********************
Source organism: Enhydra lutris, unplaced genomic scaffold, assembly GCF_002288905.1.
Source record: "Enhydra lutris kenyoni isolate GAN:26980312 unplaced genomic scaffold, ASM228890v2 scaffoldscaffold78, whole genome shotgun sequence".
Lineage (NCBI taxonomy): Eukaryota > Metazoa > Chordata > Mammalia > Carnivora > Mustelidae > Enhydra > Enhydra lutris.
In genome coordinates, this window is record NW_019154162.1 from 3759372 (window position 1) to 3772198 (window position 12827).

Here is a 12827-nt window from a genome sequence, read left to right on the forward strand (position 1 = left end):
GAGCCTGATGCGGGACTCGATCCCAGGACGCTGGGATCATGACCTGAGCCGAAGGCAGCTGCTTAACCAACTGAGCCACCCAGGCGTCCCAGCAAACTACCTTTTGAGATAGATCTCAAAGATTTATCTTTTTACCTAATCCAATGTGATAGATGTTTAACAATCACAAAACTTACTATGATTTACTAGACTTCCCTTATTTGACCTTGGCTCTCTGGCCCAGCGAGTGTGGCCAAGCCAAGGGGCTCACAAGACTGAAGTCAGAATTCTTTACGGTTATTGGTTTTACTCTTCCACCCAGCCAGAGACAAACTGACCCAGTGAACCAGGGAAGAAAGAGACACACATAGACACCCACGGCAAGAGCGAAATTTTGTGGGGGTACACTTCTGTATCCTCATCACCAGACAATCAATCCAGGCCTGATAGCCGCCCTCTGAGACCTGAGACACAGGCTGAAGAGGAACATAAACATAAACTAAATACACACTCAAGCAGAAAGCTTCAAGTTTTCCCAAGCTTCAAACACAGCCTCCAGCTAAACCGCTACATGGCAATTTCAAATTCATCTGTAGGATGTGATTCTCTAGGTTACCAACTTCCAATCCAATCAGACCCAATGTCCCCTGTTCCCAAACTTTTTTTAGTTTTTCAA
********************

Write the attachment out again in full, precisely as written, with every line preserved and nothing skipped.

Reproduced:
Source organism: Enhydra lutris, unplaced genomic scaffold, assembly GCF_002288905.1.
Source record: "Enhydra lutris kenyoni isolate GAN:26980312 unplaced genomic scaffold, ASM228890v2 scaffoldscaffold78, whole genome shotgun sequence".
Lineage (NCBI taxonomy): Eukaryota > Metazoa > Chordata > Mammalia > Carnivora > Mustelidae > Enhydra > Enhydra lutris.
In genome coordinates, this window is record NW_019154162.1 from 3759372 (window position 1) to 3772198 (window position 12827).

Here is a 12827-nt window from a genome sequence, read left to right on the forward strand (position 1 = left end):
GAGCCTGATGCGGGACTCGATCCCAGGACGCTGGGATCATGACCTGAGCCGAAGGCAGCTGCTTAACCAACTGAGCCACCCAGGCGTCCCAGCAAACTACCTTTTGAGATAGATCTCAAAGATTTATCTTTTTACCTAATCCAATGTGATAGATGTTTAACAATCACAAAACTTACTATGATTTACTAGACTTCCCTTATTTGACCTTGGCTCTCTGGCCCAGCGAGTGTGGCCAAGCCAAGGGGCTCACAAGACTGAAGTCAGAATTCTTTACGGTTATTGGTTTTACTCTTCCACCCAGCCAGAGACAAACTGACCCAGTGAACCAGGGAAGAAAGAGACACACATAGACACCCACGGCAAGAGCGAAATTTTGTGGGGGTACACTTCTGTATCCTCATCACCAGACAATCAATCCAGGCCTGATAGCCGCCCTCTGAGACCTGAGACACAGGCTGAAGAGGAACATAAACATAAACTAAATACACACTCAAGCAGAAAGCTTCAAGTTTTCCCAAGCTTCAAACACAGCCTCCAGCTAAACCGCTACATGGCAATTTCAAATTCATCTGTAGGATGTGATTCTCTAGGTTACCAACTTCCAATCCAATCAGACCCAATGTCCCCTGTTCCCAAACTTTTTTTAGTTTTTCAA